Kansas agency could fall short on nursing home inspections
TOPEKA, Kan. (AP) – Officials say the Kansas Department for Aging and Disability Services is falling behind on federally required annual inspections of 350 nursing home facilities that receive Medicare or Medicaid funding.
The agency’s compliance record has worsened since 2015, when state employees completed surveys at nearly 80 percent of the state’s nursing facilities, The Topeka Capital-Journal reported.
Only 35 percent were inspected in 2017 and the state is on pace to conduct less than 40 percent this year.
Republican state Sen. Vicki Schmidt chairs the Legislature’s oversight committee on Medicaid. She said the department not being in compliance is a public safety issue.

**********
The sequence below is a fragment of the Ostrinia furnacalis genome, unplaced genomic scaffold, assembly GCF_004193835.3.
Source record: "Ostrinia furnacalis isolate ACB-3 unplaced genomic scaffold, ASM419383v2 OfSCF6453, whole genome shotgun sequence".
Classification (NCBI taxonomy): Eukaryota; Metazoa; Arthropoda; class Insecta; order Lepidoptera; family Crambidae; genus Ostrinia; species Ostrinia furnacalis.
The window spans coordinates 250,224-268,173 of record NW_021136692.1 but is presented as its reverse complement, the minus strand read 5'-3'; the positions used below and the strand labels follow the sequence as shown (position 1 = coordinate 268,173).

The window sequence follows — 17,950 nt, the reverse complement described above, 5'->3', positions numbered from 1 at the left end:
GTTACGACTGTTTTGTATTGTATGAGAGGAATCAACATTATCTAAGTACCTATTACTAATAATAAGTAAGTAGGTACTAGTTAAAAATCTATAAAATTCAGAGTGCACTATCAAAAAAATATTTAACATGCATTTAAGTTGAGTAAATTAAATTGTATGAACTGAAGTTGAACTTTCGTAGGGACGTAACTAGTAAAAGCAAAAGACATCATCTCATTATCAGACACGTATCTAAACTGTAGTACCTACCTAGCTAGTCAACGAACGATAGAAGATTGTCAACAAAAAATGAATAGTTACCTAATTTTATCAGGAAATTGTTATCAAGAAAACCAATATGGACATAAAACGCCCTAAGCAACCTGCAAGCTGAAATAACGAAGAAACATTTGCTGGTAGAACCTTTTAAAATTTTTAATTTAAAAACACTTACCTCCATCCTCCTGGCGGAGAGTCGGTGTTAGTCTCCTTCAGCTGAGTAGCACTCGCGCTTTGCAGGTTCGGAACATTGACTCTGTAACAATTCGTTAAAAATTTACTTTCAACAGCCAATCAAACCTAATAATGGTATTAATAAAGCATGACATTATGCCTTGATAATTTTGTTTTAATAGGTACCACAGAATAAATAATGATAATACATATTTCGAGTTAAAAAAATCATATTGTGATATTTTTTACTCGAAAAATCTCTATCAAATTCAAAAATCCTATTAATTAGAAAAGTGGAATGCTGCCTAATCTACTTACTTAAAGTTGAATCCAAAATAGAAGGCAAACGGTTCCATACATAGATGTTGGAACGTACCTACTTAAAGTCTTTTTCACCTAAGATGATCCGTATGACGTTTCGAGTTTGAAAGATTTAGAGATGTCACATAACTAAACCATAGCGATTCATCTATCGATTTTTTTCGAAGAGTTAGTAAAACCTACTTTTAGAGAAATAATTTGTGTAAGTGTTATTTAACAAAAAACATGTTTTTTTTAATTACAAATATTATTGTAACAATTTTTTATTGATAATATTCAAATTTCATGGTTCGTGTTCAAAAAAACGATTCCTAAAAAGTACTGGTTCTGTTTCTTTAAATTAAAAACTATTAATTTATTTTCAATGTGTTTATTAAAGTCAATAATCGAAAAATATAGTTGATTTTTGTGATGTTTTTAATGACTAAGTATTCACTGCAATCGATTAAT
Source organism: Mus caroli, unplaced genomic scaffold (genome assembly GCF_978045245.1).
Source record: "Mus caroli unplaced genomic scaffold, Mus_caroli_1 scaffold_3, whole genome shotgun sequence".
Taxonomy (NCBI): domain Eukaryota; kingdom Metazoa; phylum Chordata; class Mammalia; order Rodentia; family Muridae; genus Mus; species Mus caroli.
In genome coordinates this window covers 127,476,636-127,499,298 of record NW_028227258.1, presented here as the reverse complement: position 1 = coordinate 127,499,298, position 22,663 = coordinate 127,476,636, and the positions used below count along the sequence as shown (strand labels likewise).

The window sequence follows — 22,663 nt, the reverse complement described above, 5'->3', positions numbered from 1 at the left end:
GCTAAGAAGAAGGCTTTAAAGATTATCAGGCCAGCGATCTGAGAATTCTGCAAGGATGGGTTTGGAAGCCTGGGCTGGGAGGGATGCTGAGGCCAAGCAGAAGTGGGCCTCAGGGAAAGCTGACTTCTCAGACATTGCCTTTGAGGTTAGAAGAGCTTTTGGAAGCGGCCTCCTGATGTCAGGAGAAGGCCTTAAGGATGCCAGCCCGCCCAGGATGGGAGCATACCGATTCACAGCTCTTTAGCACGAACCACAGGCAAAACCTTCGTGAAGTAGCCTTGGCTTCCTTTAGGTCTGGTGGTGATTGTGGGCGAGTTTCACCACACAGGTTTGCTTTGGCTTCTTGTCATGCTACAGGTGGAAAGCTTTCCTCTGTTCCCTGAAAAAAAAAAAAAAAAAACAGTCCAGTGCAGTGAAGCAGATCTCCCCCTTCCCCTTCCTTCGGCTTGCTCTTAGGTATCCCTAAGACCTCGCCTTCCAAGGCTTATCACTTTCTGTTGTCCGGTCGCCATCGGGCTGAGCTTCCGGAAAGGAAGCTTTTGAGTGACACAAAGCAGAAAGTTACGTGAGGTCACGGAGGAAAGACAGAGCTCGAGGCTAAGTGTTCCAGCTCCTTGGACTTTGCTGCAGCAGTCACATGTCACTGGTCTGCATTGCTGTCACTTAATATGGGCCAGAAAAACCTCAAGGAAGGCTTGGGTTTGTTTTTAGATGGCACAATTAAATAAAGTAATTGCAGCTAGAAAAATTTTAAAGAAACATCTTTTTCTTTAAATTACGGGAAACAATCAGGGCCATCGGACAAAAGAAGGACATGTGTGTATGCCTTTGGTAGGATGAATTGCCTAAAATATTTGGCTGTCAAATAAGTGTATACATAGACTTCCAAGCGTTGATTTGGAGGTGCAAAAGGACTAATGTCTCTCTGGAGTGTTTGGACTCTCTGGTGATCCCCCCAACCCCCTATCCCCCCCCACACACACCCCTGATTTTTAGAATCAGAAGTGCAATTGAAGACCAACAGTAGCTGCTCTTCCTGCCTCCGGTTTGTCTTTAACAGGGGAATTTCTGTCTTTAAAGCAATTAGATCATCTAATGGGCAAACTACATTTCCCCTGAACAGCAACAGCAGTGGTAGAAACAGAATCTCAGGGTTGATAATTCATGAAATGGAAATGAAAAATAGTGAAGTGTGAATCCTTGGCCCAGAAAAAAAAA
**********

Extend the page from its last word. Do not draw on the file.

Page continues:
State Rep. Barbara Ballard, D-Lawrence, said Gov. Jeff Colyer’s administration should be alarmed about the lack of required inspections and volume of complaints.
Department for Aging and Disability Services Secretary Tim Keck said the agency needs more inspectors to comply with the federal requirements. He said the agency has had 17 health facility inspector vacancies on its 60-person staff.
“That number won’t come down overnight,” Keck said. “We just need more people to do surveys.”
Keck said attracting more employees to perform inspections would require an infusion of cash from the Legislature to upgrade salaries. He said that the agency has also explored many options for closing the inspection gap and welcomes innovative ideas from lawmakers to resolve the problem.